It is a further advantage of the process of the present invention that even when: technical: copperas is employed, such as the first-crop oii copperasi precipitated in the manufacture of titanium dioxide, by the sulfate process, the pigments are sufficiently pure to be? used as iron oxide catalysts. Jln this connection it is an: advantage that the yellow pigment is thermally stable at temperatures in excess of 1'50 Cl-toabout 178 C.
Briefly, the red hematite pigment described above is prepared: as follows. A solution is made of a ferrous salt, the concentration of the salt being equivalent to at least about 1 00 gill: of FeOOH', and the: solution is substantially freed of solid matter including colloidal particles, This solution is: then poured into: a solution of a carbonate more than stoichiometrically equivalent to the ferrous salt solution. An immediate reaction takes'place. The ferrous content of the mixture isthen oxidized to ferric at a temperature below 25 C. Upon completion of this oxidation,- the slurry which forms is boiled until reaction ceases,- that is, until conversion of the slurry solids to hematite is at least substantially complete. The hematite pigment is recovered by filtrationand drying or by a convention'al flushing procedure as' maybe desired. The mechanism of the formation of the pigment intermediateand conversion of this intermediate upon boiling. to the final pigment are not known, and it is not desired that this invention be limited to any particular theory.
More in detail, the ferrous salt. preferably is copperas, as this is in most localities a waste product. Ferrous salts of equivalent stability may be used such as ferrous chloride; as well as ferrous nitrate and ferrous ammon'iurn sulfate; Ordinarily, ferrous salt solutions tend to decompose; by oxidation on the one hand and by hy-- drelysison the other. Accordingly, access of air should be limited; and the solutionsm'aintainedacid to ensure stability. It important that the initial ferrous salt solutions; be substantially free from solid matter, includ ing colloidalparticles. This purificationmay be performed in any desired manner, but I prefer to destroy or decompose tlie colloidal matter in situ by acidifying the solutions to pH 23 or lower and ageing the solutions at about room temperature for at least several hours. As stated, the concentration of the ferrous salt in the solution should be equivalent to about 100 g./l. of The concentration may be higher with. very satisfactory results, and concentrations as low as" the The use of other carbonates and bicarbonates is not excluded. The amount of carbonate must be in excess, and a large excess, for example, a 25% excess is preferred. The concentration of carbonate in the solution is not at all important.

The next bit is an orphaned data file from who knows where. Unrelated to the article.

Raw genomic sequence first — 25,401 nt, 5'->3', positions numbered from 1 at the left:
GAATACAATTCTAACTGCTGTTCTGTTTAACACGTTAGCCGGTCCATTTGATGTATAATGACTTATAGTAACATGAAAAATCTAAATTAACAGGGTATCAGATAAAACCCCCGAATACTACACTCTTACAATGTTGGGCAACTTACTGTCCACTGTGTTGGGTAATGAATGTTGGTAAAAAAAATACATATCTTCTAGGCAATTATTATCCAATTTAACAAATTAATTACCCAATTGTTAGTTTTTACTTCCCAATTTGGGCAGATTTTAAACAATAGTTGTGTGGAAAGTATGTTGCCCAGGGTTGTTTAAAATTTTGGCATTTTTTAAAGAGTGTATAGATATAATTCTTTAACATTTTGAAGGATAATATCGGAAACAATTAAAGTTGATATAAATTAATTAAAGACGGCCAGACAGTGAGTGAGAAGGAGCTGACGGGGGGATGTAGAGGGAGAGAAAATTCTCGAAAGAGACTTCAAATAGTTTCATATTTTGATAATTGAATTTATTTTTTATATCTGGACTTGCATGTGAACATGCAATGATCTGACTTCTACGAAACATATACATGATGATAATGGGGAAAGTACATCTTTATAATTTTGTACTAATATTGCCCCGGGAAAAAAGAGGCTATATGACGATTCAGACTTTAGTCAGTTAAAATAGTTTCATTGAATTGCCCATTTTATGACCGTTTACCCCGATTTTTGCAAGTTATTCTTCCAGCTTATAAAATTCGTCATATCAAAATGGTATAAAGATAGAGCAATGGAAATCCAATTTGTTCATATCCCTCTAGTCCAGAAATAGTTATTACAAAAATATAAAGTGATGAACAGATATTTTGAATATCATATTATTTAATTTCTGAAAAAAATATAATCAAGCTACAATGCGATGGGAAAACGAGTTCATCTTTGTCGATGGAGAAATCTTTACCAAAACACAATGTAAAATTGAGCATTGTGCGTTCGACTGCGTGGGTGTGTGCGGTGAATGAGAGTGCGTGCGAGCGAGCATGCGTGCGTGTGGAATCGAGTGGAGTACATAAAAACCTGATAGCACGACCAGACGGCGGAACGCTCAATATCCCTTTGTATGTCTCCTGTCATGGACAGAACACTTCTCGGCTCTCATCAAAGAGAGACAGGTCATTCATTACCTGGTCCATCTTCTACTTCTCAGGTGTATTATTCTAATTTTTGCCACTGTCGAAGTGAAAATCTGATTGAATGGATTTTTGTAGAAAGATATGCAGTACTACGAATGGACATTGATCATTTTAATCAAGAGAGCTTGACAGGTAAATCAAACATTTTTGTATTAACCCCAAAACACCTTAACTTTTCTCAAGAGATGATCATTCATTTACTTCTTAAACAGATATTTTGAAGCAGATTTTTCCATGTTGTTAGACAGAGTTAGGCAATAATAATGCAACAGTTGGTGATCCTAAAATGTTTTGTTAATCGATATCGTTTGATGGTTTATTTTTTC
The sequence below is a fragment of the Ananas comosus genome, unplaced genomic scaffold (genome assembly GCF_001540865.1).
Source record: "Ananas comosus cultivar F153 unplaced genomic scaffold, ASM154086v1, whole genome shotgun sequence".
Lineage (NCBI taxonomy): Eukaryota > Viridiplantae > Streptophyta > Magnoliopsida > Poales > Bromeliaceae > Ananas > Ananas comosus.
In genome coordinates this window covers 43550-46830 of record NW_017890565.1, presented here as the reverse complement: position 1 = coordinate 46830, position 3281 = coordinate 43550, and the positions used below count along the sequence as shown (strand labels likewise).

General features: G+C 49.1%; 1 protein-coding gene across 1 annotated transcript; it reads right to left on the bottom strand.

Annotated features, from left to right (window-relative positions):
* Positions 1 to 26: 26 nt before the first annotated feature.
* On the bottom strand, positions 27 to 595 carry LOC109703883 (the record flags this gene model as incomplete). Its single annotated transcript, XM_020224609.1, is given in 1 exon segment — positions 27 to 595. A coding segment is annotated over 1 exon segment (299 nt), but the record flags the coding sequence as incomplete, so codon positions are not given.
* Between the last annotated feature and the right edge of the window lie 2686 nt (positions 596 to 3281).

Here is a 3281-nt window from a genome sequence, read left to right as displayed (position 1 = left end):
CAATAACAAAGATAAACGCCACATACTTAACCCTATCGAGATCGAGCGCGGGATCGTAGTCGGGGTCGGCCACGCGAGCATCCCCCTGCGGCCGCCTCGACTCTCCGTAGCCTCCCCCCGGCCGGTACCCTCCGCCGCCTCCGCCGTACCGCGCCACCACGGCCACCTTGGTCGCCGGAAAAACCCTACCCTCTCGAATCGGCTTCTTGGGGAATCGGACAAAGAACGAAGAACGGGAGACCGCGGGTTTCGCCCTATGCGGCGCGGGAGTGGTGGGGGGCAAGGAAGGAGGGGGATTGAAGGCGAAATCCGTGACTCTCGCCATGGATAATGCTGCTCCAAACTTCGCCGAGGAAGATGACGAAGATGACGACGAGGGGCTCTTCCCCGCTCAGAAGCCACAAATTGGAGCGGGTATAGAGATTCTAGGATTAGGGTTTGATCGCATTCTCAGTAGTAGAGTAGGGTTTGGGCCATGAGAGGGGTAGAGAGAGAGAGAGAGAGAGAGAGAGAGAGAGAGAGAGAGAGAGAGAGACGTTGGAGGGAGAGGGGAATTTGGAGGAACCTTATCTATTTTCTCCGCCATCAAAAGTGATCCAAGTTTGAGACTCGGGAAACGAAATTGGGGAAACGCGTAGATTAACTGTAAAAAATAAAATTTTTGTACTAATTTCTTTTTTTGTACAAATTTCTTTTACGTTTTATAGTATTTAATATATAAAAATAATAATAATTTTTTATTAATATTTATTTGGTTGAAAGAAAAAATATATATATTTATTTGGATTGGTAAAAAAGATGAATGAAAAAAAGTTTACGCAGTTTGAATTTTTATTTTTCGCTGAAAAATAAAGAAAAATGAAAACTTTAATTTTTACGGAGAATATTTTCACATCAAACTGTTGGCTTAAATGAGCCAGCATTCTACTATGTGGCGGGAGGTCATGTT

The method of addition of the two solutions and the oxidation of the ferrous content to ferric, however, are critical. The ferrous solution must be added to the carbonate solution and not vice versa, and the temperature of the solution, immediately after the mixing and during the oxidation, must be maintained below about 25 C. A temperature at least several degrees lower than this borderline temperature is preferred, and it is simplest to cool the two solutions to about 15 C. before mixing.
Preferably, the oxidation is performed by aeration, but other oxidizing agents including hypochlorites and peroxides may be employed. Ordinarily, air in the form of fine bubbles is passed through the solution. When performed in this manner, the oxidation may require from 4 hour to ten hours or more, depending chiefly on the volume of air and the reaction temperature. The formation of fine bubbles of air is desired, and this is assisted by the addition of a small amount of any nonreactive surface tension reducing agent.
On mixing, without aeration, a light blue precipitate forms. This darkens upon oxidation, first to almost a black color and then to a dark brown and finally to a reddish brown when oxidation is complete.
When the oxidation of the ferrous content of this precipitate to ferric is substantially complete, the resulting slurry is heated at a temperature well above 80 C. until conversion of the precipitate to hematite is substantially complete. Preferably the slurry is simply boiled, the time required for the conversion being roughly one hour, ranging from about half an hour to as long as about two hours.
In commercial practise, heating the dilute slurry from the low oxidation temperature, which may be 5 C. or lower to the boil, requires a significant expenditure of fuel. This expenditure may be reduced by filtering off the liquid, and repulping the precipitate with a smaller amount of water. When this economy is effected, it is important that the water contain at least a few percent of its weight, for example, 5% or much more, of carbonate.
The hematite is recovered in microcrystalline pigmentary form, either transparent or opaque as may be desired. For the production of transparent pigments, the oxidation is performed rapidly by admission of sufficient air to complete the conversion of the ferrous material to ferric in about A to about 4 hours, and the subsequent boiling is halted as soon as the formation of hematite is substantially complete. Slower oxidations at higher temperatures, and particularly prolongation of the boiling, causes crystal growth and therefore the development of an opaque pigment.
The product is recovered by washing and drying the boiled material. Alternatively, a conventional flushing procedure may be used.